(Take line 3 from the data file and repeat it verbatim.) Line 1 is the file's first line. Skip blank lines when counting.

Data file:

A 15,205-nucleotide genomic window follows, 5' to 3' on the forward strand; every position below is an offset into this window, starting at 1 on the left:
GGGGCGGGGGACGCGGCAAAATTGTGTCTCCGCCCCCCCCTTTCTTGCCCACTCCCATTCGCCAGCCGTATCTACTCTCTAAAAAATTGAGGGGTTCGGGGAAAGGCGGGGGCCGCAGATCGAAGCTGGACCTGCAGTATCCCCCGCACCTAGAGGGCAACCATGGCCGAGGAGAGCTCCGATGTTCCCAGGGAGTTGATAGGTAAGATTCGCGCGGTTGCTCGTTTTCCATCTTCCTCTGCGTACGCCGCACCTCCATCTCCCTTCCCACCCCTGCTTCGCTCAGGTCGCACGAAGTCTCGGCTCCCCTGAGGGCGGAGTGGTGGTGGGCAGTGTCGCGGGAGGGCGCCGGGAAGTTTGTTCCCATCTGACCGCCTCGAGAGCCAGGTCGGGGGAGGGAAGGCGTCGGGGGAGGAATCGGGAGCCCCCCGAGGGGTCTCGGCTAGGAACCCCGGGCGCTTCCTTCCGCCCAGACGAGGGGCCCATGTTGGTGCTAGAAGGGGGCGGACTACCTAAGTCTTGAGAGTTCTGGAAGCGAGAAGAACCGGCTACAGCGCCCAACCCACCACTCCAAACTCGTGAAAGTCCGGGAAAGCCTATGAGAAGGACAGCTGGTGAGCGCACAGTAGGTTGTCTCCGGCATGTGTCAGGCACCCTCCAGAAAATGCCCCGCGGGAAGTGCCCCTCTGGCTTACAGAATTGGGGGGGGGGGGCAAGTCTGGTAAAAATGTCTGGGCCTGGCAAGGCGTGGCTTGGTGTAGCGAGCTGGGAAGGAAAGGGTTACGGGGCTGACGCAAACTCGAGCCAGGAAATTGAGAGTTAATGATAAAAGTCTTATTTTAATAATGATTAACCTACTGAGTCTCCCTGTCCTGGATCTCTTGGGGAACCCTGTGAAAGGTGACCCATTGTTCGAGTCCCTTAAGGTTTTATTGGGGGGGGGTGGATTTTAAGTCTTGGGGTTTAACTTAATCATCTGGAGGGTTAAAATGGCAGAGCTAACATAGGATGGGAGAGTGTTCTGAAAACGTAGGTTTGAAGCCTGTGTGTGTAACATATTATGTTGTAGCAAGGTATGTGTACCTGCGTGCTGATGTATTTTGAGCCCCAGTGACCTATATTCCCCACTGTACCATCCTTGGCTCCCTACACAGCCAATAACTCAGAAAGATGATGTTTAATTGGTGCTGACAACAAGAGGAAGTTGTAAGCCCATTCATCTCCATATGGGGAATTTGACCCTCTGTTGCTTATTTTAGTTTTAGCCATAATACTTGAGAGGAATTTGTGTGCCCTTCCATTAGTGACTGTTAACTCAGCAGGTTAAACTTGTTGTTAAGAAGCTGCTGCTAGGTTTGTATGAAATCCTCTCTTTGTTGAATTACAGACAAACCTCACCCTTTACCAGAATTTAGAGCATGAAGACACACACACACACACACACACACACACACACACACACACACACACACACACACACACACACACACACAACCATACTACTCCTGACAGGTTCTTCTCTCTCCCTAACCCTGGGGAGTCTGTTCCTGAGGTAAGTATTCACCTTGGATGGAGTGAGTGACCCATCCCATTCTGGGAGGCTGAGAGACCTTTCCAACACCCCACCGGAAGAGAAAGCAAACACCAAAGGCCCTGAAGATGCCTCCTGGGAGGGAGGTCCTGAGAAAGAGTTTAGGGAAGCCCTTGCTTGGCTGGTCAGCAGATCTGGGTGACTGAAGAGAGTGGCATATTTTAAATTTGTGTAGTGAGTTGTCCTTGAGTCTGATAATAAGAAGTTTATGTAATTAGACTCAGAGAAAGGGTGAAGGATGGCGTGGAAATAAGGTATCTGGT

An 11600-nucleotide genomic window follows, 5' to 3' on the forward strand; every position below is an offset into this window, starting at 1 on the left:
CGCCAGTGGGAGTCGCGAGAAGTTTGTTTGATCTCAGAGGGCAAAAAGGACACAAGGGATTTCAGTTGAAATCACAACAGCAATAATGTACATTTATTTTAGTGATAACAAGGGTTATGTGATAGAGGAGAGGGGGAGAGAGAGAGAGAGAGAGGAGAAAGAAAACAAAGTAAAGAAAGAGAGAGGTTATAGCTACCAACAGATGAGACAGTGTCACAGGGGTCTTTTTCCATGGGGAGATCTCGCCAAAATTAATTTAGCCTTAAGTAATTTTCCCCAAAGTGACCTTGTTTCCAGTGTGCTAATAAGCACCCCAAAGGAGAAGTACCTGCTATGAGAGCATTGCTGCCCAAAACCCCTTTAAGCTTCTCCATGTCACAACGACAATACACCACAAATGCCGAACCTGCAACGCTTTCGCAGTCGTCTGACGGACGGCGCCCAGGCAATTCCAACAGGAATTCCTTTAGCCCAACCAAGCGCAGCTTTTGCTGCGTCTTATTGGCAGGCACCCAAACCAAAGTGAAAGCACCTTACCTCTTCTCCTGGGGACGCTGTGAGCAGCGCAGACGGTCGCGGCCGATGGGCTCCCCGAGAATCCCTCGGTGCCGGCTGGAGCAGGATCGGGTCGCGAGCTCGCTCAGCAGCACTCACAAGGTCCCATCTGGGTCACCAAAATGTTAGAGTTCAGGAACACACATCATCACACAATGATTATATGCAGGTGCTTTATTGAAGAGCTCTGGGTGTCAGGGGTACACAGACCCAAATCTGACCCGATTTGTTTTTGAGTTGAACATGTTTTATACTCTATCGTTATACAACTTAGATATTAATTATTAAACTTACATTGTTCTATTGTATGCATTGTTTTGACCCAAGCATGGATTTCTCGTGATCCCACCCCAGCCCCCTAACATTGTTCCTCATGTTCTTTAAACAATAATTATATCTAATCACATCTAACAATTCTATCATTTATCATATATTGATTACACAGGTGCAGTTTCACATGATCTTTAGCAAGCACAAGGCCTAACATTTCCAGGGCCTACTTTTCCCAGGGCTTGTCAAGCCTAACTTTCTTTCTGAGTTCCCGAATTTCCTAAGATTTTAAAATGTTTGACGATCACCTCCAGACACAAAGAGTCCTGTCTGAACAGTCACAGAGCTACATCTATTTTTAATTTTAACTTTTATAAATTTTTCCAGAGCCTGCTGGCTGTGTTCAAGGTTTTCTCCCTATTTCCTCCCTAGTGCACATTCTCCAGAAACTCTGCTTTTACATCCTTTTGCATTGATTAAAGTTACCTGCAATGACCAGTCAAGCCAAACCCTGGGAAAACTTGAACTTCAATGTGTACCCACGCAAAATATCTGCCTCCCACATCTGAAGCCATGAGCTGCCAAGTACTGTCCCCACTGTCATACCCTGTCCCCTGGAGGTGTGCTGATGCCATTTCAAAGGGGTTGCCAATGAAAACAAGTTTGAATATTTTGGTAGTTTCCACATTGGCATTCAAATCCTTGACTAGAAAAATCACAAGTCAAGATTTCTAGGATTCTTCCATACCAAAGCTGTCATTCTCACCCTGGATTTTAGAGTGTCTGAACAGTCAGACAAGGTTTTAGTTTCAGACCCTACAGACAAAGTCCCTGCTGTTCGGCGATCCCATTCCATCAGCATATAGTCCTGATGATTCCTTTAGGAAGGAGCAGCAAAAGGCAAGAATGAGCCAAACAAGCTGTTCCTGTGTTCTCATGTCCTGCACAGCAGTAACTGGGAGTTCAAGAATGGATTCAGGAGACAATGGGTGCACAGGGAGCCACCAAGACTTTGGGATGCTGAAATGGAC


An 11600-nucleotide genomic window follows, 5' to 3' on the forward strand; every position below is an offset into this window, starting at 1 on the left: